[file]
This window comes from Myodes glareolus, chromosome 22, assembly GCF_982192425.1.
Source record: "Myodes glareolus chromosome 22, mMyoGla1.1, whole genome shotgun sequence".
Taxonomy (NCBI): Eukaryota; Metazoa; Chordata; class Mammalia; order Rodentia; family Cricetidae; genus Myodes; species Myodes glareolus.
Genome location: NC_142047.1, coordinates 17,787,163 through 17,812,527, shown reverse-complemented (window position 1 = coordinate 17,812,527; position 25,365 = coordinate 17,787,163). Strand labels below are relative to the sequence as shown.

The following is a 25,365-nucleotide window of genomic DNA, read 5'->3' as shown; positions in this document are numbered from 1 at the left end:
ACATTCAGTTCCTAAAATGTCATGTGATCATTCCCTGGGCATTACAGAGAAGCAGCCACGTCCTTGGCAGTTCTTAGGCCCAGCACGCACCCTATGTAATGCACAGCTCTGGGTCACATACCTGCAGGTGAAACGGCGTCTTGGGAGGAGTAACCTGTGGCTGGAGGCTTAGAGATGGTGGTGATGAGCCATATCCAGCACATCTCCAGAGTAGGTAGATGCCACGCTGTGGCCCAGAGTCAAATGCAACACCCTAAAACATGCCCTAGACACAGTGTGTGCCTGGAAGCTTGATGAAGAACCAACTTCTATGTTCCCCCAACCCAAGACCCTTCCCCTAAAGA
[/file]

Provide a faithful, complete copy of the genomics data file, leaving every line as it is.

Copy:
This window comes from Myodes glareolus, chromosome 22, assembly GCF_982192425.1.
Source record: "Myodes glareolus chromosome 22, mMyoGla1.1, whole genome shotgun sequence".
Taxonomy (NCBI): Eukaryota; Metazoa; Chordata; class Mammalia; order Rodentia; family Cricetidae; genus Myodes; species Myodes glareolus.
Genome location: NC_142047.1, coordinates 17,787,163 through 17,812,527, shown reverse-complemented (window position 1 = coordinate 17,812,527; position 25,365 = coordinate 17,787,163). Strand labels below are relative to the sequence as shown.

The following is a 25,365-nucleotide window of genomic DNA, read 5'->3' as shown; positions in this document are numbered from 1 at the left end:
ACATTCAGTTCCTAAAATGTCATGTGATCATTCCCTGGGCATTACAGAGAAGCAGCCACGTCCTTGGCAGTTCTTAGGCCCAGCACGCACCCTATGTAATGCACAGCTCTGGGTCACATACCTGCAGGTGAAACGGCGTCTTGGGAGGAGTAACCTGTGGCTGGAGGCTTAGAGATGGTGGTGATGAGCCATATCCAGCACATCTCCAGAGTAGGTAGATGCCACGCTGTGGCCCAGAGTCAAATGCAACACCCTAAAACATGCCCTAGACACAGTGTGTGCCTGGAAGCTTGATGAAGAACCAACTTCTATGTTCCCCCAACCCAAGACCCTTCCCCTAAAGA